If a health IT system was built with multiple different gauges, we worried, communication and exchange of data would be costly and burdensome, preventing innovators, patients and providers from getting the greatest value they could out of the system.
Needless to say, Secretary Leavitt was right, and we’re still struggling today with the fact that there are, in fact, multiple gauges in use.
But there is good news: Today, we don’t live in a world of railroads—we live in the world of ridesharing.
To be clear, in case [Transportation] Secretary [Elaine] Chao gets wind of this, I’m not making particular pronouncements about transportation policy here—I’m an Illinoisan, I have a great love for railroads.
What I mean is that common standards are important, as is the kind of collaboration and cooperation to support them that Secretary Leavitt built in the 2000s.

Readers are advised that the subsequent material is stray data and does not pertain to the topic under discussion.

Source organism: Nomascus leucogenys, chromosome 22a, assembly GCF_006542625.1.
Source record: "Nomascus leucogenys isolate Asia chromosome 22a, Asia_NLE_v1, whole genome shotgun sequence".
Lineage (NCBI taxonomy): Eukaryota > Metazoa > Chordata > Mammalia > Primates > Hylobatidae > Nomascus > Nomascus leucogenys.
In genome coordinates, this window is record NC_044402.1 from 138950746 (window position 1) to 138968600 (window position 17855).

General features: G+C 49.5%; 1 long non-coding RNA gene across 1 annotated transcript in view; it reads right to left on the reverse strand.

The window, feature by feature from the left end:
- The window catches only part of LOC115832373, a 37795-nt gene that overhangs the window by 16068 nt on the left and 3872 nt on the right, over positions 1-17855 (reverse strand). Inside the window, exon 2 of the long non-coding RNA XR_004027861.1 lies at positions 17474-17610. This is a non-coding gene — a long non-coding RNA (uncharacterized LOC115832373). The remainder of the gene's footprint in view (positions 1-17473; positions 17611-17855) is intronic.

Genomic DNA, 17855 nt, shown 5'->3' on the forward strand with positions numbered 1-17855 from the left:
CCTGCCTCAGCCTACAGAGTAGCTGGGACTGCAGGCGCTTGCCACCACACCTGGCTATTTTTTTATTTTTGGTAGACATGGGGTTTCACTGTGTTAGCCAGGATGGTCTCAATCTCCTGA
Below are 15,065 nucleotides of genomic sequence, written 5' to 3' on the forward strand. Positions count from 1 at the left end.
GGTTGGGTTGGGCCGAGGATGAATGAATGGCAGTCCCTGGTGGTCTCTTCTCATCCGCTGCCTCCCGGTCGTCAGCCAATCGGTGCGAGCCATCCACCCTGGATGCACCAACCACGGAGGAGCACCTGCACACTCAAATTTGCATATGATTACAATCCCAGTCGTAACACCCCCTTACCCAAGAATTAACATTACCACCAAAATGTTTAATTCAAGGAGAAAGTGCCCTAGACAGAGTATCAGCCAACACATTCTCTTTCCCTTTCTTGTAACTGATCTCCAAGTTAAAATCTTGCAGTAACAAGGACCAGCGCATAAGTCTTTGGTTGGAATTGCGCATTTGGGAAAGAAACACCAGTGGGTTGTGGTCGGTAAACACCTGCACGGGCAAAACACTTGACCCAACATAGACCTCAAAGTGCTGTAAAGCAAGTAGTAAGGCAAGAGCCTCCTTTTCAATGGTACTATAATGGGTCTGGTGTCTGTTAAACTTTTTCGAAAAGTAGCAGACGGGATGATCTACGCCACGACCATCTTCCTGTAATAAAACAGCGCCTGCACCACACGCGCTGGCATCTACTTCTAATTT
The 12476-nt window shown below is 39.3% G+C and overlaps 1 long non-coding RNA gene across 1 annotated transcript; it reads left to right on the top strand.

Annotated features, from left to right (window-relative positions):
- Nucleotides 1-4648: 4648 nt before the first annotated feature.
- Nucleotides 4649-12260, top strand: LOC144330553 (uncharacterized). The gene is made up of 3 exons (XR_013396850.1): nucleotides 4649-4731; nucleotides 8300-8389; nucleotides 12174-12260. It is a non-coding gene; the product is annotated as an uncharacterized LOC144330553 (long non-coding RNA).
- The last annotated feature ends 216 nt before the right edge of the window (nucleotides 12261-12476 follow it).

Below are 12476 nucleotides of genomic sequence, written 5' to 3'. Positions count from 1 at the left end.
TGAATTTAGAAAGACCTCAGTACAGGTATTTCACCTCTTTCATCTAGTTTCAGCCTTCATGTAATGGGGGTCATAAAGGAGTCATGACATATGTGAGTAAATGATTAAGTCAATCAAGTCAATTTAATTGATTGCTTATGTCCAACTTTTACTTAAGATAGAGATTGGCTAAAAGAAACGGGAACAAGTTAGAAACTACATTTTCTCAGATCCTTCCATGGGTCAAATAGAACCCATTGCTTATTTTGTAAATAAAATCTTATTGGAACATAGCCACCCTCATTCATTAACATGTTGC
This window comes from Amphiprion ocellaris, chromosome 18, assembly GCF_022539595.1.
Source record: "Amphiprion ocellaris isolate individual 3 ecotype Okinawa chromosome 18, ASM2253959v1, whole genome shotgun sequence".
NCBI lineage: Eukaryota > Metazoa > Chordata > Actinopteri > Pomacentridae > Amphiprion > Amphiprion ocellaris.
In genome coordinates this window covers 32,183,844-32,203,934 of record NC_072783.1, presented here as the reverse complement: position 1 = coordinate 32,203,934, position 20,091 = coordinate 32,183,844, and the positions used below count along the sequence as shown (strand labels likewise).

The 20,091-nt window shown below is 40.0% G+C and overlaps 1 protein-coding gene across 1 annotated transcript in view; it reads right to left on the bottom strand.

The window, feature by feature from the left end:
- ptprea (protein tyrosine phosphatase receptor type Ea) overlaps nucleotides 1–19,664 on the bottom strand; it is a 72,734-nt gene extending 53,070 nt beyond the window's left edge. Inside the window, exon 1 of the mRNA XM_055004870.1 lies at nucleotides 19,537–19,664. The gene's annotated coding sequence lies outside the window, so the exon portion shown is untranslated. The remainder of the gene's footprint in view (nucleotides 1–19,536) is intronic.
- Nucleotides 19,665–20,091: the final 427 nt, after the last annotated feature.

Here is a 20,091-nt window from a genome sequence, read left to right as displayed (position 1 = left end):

But today, information technology is at a place where innovators don’t work on train tracks—we have a great deal more freedom than that.
So the key theme of how we will approach health IT is similar to how we want to approach value-based care in general: Government is going to have a role to play here, as a first-mover, sometimes a standard-setter, and the like.
But fundamentally, we believe the most important progress can be made by providing incentives and encouragement for the private sector to find new ways to innovate, collaborate and communicate.
Over the next couple days, you’ll see that theme running through the presentations given by our top HHS leaders.
Our CMS Administrator Seema Verma, for instance, will be discussing how CMS is working to put data in patients’ hands—not just because patients have a right to it, but because value-based care will rely in part on empowering individuals to make informed decisions.
One example of this was updating Medicare’s system of providing claims data, called Blue Button.